Q] You recently appointed Shraddha Kapoor as brand ambassador. What makes her a good fit for Baggit? Yes, our decision to make her brand ambassador was based on consumer and trade research. We had three options for brand ambassador in mind, and when we analyzed consumer and trade feedback, Shraddha seemed to have everyone’s vote. Moreover, when we even considered her work, and the kind of movies she has signed on, she just seemed like the perfect fit for Baggit. She is inclined to experiment with new ideas, while also staying practical in her approach, which is what makes her truly representative of everything that Baggit stands for. She was also clear that her association with the brand should be a meaningful one, which is why our campaign talks much more than fashion and is not your runof- the-mill fashion brand TVC.
Q] Tell us about the insight behind the latest #PutItOnTheTable campaign. We considered a lot of subjects we could explore for the campaign, including a pure fashion ad film. However, there was one subject that we were keen to pursue, and that was ‘mansplaining’. The more we explored the subject, the more we realized this was a global concern affecting all women across backgrounds, so why not talk about it? So, our campaign sought to integrate this messaging with the kind of fashion and style that Baggit represents. Our TVC therefore stands for this message, talking to consumers about how gender roles are repressive and that there is no place for gender based power games. The product integrated well with the common phrase ‘put it on the table’, while also emphasizing that everyone should have a right to speak and share opinions.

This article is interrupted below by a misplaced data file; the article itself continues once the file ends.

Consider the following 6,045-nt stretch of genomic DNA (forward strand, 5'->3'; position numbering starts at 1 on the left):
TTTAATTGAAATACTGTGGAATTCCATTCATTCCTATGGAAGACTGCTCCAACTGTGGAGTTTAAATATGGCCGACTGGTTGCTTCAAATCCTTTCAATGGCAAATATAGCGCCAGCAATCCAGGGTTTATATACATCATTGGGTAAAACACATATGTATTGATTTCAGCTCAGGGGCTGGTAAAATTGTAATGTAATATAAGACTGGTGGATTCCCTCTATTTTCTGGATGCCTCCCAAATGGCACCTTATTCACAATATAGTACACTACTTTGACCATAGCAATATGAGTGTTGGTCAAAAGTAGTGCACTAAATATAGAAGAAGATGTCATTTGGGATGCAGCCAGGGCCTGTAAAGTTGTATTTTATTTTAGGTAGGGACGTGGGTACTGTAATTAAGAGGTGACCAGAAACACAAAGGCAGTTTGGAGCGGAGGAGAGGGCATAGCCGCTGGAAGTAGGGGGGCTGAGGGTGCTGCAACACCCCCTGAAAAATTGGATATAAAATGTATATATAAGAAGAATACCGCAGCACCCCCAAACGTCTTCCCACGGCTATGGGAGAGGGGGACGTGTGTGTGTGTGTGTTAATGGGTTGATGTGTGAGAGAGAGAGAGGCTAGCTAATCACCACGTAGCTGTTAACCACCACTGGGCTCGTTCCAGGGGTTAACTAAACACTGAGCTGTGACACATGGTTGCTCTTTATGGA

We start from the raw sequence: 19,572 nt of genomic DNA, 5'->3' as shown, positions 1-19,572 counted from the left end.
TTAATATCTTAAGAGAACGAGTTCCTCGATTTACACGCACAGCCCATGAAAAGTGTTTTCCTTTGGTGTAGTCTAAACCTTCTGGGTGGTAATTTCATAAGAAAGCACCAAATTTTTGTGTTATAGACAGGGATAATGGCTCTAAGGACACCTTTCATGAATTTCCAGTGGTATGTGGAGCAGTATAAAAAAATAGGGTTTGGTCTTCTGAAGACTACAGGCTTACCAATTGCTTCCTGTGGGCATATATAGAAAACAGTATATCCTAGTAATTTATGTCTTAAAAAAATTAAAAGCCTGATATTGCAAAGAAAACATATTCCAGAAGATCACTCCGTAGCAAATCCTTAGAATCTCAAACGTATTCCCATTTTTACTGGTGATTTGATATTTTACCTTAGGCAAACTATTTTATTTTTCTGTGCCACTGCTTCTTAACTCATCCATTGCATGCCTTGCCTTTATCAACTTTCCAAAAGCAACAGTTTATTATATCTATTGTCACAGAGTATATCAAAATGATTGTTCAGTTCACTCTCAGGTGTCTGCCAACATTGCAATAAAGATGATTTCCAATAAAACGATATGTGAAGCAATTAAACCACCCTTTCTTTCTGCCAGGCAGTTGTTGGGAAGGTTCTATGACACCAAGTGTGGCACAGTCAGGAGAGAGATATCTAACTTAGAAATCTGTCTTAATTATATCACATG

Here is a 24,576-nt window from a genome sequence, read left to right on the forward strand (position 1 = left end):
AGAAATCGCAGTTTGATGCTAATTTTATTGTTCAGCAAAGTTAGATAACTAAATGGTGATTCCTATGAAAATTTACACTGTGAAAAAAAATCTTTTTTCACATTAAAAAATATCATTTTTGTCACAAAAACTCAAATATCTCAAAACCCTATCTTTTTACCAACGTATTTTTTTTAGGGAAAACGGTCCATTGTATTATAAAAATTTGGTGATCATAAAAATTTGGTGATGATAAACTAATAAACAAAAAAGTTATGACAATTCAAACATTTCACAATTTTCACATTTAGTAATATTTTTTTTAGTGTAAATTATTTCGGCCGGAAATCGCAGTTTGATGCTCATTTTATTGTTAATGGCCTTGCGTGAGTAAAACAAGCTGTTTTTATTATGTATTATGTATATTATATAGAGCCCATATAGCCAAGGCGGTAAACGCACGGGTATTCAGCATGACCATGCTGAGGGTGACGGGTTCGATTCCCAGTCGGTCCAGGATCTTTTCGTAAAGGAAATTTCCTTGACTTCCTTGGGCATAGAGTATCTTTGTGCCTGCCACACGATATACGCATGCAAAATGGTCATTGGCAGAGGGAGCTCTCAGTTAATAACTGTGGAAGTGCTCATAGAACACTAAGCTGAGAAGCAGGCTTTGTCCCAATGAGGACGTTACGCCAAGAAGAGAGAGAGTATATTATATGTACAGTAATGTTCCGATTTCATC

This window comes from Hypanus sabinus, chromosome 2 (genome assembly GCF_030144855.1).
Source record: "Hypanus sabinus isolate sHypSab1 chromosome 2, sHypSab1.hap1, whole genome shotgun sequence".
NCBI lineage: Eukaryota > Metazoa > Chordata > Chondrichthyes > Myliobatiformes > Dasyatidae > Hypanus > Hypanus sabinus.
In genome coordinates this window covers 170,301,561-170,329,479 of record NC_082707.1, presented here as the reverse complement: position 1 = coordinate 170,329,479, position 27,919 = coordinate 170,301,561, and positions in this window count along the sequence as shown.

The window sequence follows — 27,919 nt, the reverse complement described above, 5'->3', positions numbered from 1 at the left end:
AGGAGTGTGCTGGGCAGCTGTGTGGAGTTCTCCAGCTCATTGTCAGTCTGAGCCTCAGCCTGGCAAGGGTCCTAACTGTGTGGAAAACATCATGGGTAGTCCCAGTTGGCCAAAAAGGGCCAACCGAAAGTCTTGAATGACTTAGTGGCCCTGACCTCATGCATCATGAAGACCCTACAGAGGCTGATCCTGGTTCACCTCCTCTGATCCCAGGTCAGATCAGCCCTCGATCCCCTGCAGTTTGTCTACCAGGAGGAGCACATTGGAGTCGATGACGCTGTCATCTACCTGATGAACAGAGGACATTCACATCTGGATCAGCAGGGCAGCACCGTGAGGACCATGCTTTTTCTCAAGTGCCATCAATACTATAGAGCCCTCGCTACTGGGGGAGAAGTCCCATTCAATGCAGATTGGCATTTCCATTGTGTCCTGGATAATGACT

Q] Increasingly, brands are putting the spotlight on larger, social issues. How does a campaign like this work for your brand? As a brand, we always go back to the consumers to see how they are evolving and how their needs are changing. This is also reflected in the way we design our products, bearing in mind things like extra pockets for phones, battery chargers, power banks, etc. In everything we do across the value chain from sourcing and designing to our communication and sales, we try to add value to our consumers. So, our latest campaign is not just about riding on a trend, but rather about doing something meaningful, something that actually affects our consumer.
Q] How do you ensure consumers see authenticity in your campaign and do not perceive it as gimmicky? We don’t want to do something that is a fad or just a new trend. That’s really important for a brand like us. So, even if you look at our Social Media platforms like Instagram, we are developing a lot of content for our consumers in-house. This is to give them a better experience of our product, while also adding to the bigger message of the #PutItOnTheTable campaign. If we do it just to tick boxes off our marketing list, then it is tactical and the consumer can see through it. So we ensure all our content is meaningful, and the response so far is very positive. The responses and appreciation from consumers on Digital towards the new campaign are really humbling